The Bay is a habitat for plants ranging from microscopic floating algae, to sea-grasses, seaweed and mangroves.
Seaweeds are most commonly found on rocky seabeds although unattached seaweed can also be found growing over large areas of the sandy seabed. Huge meadows of seagrass exist in many shallow areas of the Bay, particularly along the north-west coastline.
Underwater seagrass meadows look very similar to grassy environments that you might see on land, and are an important habitat for marine animals.
Mangroves are generally found in sheltered inlets on muddy sediments. These plants live within the intertidal zone, their roots almost entirely submerged at high tide.
Port Phillip is habitat to over 1000 species of marine plants and animals and 500 species of fish.
Rocky shorelines shelter a range of invertebrates including marine snails, starfish, anemones, crabs and worms, as well as sea squirts and shellfish that are commonly found attached to rocks and pilings.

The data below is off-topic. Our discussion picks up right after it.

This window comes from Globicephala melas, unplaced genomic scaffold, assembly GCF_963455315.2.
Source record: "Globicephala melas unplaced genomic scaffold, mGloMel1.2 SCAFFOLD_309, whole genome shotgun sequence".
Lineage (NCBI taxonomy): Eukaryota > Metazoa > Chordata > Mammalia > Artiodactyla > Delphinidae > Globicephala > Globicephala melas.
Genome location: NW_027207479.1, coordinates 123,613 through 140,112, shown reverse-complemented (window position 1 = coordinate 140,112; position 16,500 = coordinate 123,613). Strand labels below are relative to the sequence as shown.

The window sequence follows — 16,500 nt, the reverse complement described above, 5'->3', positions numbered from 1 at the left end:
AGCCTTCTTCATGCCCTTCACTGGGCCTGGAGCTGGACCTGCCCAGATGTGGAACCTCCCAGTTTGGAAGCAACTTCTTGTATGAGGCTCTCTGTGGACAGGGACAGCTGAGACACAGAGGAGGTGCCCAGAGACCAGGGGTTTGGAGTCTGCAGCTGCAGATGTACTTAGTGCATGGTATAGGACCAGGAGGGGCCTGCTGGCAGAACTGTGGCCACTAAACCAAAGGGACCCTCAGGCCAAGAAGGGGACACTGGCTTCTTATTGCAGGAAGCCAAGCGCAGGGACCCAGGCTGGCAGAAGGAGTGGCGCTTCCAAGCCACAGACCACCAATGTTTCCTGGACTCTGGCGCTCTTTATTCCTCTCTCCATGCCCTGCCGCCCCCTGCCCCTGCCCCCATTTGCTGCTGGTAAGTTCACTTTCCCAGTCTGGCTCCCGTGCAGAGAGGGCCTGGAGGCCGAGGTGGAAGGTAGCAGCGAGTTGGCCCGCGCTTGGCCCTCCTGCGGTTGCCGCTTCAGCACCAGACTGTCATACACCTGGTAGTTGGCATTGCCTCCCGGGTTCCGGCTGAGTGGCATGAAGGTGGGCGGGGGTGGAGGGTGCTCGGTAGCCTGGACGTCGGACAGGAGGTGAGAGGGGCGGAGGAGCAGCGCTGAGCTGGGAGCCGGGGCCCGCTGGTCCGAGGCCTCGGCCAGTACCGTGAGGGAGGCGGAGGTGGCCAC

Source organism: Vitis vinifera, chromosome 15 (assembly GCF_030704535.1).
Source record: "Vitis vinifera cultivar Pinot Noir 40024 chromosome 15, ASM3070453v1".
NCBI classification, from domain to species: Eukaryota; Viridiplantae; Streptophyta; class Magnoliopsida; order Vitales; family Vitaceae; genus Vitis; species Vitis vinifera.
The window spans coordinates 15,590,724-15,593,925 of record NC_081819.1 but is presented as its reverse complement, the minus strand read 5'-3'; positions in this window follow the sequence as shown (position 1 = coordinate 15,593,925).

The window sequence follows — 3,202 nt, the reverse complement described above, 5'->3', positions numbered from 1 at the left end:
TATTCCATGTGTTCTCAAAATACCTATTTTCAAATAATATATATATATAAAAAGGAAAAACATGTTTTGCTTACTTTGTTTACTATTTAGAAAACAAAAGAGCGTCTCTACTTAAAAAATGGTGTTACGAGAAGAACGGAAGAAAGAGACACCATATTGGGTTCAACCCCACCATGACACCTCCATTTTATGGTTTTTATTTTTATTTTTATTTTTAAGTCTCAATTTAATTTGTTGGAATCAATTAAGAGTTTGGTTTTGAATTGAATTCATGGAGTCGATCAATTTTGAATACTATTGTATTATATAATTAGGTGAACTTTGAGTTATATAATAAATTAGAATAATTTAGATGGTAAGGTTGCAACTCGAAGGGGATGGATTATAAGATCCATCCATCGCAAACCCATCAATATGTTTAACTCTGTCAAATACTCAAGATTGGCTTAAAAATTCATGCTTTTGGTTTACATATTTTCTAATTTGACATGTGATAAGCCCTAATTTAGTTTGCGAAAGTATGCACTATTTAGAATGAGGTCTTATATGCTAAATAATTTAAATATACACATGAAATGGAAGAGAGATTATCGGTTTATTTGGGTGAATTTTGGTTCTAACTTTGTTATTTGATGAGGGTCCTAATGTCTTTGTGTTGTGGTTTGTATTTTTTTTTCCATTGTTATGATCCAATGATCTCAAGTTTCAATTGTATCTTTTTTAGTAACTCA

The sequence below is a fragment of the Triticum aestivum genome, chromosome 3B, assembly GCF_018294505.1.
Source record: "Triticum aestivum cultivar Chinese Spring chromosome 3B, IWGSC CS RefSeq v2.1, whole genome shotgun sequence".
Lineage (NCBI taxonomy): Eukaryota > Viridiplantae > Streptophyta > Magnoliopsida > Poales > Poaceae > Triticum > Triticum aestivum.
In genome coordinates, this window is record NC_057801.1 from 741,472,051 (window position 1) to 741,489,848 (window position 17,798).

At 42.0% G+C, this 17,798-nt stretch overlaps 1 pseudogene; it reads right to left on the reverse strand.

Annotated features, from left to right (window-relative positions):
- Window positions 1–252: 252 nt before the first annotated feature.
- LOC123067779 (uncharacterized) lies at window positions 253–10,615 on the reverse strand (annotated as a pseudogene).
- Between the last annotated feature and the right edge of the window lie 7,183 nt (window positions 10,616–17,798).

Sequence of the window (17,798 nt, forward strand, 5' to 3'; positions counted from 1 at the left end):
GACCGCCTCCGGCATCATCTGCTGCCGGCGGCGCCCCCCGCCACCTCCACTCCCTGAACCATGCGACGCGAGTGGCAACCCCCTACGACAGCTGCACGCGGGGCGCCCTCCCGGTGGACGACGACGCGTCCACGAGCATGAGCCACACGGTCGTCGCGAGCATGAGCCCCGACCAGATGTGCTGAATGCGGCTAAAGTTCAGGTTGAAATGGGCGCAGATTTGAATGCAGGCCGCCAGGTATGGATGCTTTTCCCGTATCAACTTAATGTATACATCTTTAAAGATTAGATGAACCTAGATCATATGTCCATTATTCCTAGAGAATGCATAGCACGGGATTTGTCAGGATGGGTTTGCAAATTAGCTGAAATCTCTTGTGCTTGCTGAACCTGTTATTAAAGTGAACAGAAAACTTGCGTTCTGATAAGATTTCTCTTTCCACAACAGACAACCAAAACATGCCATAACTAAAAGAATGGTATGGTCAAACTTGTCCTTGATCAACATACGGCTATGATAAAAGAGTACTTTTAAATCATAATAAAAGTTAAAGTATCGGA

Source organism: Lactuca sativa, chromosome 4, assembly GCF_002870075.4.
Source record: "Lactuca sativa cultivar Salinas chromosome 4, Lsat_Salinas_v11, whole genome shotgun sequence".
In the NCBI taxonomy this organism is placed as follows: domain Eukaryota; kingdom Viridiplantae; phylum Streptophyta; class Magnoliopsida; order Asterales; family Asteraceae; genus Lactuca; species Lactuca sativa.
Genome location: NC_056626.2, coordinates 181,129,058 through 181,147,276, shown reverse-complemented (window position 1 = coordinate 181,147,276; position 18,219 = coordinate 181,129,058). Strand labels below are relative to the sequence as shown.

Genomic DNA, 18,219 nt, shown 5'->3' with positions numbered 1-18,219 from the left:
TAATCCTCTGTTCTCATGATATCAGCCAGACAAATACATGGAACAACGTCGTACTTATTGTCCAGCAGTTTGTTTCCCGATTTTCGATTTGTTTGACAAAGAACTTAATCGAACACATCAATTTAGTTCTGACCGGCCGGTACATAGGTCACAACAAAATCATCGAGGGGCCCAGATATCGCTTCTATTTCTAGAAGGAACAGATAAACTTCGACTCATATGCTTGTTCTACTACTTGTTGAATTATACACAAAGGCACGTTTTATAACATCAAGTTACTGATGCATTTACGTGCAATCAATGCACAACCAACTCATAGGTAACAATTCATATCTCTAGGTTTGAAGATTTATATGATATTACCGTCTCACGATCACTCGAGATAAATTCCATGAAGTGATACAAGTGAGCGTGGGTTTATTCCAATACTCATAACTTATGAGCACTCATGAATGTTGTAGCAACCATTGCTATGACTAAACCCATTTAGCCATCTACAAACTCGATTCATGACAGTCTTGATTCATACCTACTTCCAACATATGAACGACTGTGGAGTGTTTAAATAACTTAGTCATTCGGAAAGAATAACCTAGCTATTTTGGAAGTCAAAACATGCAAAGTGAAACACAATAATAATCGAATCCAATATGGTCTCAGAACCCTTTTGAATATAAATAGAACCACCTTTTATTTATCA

A number of burrowing worms, crustaceans and molluscs, collectively known as infauna because they live under the sand, are found in the soft sediments of the sea floor. Colonies of sea squirts live on top of the sea floor, some species forming colonies that are important attachment points for seaweed.
The Bottlenose dolphin is a resident of the Bay along with the Australian fur seal, which are particularly common on and in the waters surrounding the channel markers off Sorrento. Occasionally, southern right whales have been known to venture into the Bay, the last sighting occurring in August, 1998.
The Bay supports a large number of seabirds and waders, many of which range over large distances and visit the Bay during their migration. Of particular significance is the colony of little penguins at St Kilda Breakwater, populations of Australasian gannets at Popes Eye and white-faced storm-petrels at the South Channel Fort.